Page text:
Saturday, May 11, 2013

The lowest servant in heaven

 We are competitive creatures;  it seems to be in our nature. There are arguments about whether it is biological, or whether there's actually some spiritual basis to it; yet despite the idea that getting into heaven is some kind of contest, the conception of spirituality as any kind of competition is, more or less, anathema.

 Yet we are all involved in a competition within ourselves. There are in fact two competitions; and in life, we choose one or the other. The first competition is to see whether we will be the greatest of Demons; the second, to decide whether we are willing to be the least of the Angels.

We are unaware of these competitions in us, even though being and life is the battleground for either one.

The ego always wants to be the greatest of demons. It is better, the ego thinks, to be the king of hell than a lowly servant in heaven, and on this level, in this life, it conducts itself exactly according to this principle. This is why Ibn Arabi called it "the evil-commanding ego;" it sees no flaw in this kind of reasoning.

Yet spiritual individuals who have a real wish begin to develop a kernel in their being that understands it would be better to be the lowest servant in heaven than the king of hell. This kind of attitude is an entirely different attitude which has nothing to do with worldly things, or the gain we can realize by pursuing them. The kernel is tiny; and because its aspirations are ones of humility — which is a delicate thing that can barely be pursued, if at all, only sensed or acquired — it appears to have little power over the forces of life or, if you will, hell. If one remains unaware of it, and does not nourish it, it is easily batted aside in the rush to get for oneself.

Yet this wish to serve is not so easily destroyed. It is strong in the hearts of good men and women; resilient, unyielding, steadfastly turned towards an inner light that cannot be broadcast over media, and is not attracted by the material. One can nourish it; and the rewards for nourishing it turn out to be so much greater than all of the rewards being the king of hell might give one, there can be no comparison, because the rewards are inner ones.

These rewards are not well known to Madison Avenue or the media. You can't buy or sell them on eBay; it might even be difficult to find them in church, because they don't stay in church waiting for you; au contraire, if you have them, you might bring them to church, and it would be grateful to you for doing so.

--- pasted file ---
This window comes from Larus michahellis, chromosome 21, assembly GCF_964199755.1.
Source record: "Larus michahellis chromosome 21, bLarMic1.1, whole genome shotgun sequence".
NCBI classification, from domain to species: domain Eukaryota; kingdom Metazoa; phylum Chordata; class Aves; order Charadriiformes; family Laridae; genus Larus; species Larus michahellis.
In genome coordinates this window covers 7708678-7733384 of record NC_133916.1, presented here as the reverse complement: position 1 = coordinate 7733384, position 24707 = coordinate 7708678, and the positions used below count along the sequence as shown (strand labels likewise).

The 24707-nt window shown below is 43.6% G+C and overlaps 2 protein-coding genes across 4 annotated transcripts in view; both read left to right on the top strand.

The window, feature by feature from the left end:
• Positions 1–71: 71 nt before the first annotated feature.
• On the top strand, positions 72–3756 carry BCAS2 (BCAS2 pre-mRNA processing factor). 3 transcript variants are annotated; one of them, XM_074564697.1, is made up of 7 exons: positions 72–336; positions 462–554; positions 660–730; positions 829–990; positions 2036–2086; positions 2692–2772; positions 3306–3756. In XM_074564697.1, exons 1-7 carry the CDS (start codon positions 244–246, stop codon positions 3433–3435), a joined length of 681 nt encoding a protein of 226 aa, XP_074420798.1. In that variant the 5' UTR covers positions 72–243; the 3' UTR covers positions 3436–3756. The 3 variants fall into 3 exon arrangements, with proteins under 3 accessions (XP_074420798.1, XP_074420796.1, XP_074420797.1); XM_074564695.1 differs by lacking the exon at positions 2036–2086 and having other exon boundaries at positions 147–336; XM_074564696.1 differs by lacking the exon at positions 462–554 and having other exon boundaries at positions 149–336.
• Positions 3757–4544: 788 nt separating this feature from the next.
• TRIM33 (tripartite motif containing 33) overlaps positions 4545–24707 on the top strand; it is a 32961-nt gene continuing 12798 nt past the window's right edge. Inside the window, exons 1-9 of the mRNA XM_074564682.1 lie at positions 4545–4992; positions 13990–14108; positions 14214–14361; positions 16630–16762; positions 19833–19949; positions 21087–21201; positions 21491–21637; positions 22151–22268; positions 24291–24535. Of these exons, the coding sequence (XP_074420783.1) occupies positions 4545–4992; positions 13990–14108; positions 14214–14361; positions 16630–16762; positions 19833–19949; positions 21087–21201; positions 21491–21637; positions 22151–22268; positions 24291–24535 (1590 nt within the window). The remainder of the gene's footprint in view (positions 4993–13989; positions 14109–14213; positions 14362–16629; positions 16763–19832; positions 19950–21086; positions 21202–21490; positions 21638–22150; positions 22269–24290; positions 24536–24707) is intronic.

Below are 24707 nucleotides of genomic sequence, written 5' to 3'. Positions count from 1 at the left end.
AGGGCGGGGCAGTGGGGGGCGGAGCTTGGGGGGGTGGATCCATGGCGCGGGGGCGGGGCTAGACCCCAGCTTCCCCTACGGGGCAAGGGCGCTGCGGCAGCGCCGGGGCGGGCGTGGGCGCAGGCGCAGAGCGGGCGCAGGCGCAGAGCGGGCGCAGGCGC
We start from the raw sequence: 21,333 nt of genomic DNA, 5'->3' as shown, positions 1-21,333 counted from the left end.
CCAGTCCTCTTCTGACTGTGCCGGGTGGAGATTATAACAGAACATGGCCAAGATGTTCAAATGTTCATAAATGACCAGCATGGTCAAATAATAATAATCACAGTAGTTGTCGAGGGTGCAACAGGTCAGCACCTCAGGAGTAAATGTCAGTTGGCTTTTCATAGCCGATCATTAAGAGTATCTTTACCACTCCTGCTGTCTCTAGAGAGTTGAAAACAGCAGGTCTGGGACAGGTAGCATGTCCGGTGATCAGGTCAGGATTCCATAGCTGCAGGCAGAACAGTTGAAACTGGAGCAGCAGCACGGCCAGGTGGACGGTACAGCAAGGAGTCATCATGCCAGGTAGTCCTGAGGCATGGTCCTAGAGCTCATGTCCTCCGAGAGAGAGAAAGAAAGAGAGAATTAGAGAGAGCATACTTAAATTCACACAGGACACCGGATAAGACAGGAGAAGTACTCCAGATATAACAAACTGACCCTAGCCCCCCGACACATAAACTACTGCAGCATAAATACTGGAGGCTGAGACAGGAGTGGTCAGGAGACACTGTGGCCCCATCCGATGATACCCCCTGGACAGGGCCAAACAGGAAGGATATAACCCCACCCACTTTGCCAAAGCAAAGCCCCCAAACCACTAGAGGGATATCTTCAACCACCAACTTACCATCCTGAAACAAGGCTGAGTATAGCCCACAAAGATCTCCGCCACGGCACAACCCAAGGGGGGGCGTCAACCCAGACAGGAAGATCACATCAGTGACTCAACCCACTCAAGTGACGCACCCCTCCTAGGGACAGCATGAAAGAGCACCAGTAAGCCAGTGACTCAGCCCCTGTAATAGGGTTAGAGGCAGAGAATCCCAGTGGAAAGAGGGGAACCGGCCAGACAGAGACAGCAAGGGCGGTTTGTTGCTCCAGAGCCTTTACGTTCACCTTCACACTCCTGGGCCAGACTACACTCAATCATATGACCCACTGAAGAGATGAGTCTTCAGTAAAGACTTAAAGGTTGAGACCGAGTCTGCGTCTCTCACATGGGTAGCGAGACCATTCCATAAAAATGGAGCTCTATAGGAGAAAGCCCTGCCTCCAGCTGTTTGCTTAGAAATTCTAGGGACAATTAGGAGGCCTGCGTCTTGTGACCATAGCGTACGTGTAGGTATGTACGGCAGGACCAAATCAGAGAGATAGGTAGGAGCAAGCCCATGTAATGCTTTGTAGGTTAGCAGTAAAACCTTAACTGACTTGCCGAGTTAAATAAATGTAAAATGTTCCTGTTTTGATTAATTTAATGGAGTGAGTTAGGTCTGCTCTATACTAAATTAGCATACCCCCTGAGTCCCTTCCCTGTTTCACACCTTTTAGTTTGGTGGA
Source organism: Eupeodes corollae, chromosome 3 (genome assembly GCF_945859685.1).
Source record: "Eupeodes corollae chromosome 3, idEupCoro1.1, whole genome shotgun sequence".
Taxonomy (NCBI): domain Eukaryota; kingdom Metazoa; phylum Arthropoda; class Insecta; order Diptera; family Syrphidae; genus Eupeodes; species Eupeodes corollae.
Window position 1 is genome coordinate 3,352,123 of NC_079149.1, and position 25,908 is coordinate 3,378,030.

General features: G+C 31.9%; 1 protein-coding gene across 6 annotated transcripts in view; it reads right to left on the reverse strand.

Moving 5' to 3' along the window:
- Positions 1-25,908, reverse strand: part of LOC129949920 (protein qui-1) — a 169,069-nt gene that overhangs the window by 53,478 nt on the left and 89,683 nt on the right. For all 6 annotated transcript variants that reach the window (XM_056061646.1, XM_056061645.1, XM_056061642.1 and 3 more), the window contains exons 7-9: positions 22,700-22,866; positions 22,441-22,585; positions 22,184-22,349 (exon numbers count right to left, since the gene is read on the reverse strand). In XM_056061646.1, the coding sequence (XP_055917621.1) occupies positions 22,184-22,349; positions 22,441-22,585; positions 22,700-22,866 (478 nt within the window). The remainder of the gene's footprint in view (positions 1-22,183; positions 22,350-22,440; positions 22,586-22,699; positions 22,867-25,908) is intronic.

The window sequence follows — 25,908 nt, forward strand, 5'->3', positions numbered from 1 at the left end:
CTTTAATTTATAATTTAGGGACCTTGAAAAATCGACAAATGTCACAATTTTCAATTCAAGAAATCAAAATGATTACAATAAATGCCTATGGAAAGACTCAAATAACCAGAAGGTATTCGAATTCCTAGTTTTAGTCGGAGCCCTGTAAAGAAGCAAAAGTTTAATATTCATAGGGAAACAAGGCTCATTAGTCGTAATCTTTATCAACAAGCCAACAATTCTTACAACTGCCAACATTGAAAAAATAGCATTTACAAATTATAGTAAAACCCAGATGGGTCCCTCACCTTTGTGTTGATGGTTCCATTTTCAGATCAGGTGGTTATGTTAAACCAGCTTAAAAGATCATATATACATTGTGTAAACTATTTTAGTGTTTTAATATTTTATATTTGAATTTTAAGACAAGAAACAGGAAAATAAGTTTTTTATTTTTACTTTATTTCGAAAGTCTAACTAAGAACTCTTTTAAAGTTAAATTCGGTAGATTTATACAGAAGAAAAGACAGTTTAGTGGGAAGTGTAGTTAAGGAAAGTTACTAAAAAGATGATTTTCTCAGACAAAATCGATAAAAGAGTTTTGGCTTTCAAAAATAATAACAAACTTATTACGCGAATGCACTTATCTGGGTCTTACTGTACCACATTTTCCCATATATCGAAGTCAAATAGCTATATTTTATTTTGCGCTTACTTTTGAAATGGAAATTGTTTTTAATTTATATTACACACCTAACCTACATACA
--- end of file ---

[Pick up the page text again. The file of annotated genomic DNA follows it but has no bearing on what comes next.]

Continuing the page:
Why are we so steadfastly focused on outer rewards in this life, leaving us bereft and dissatisfied? We have lost our connection to an inner vision; we are too busy competing to be the king of hell. And, one can see from the way outer affairs are conducted in humanity, there is no shortage of those who want to rule as demons. They have never tasted the sweetness of heaven; and I suppose they never will.

There needs to be an awareness, a consciousness, of the fact that life is a battleground where these two struggles take place. If one just shrugs the whole matter off as a philosophical question, it's impossible to gain understanding. We need to have a direct, tangible, emotional and physical insight into this question in order to make it immediate for us.

 It's worthwhile to think about the attitude necessary for these two competitions. What kind of attitude does it take to be the king of hell? And what kind of attitude does it take to admit to oneself that one would be willing to be the lowest servant in heaven? This might define a human being, if the question were asked.

And we need to carefully examine we define ourselves, because the definition we assign to our Being may well relate to this question.

May your soul be filled with light.

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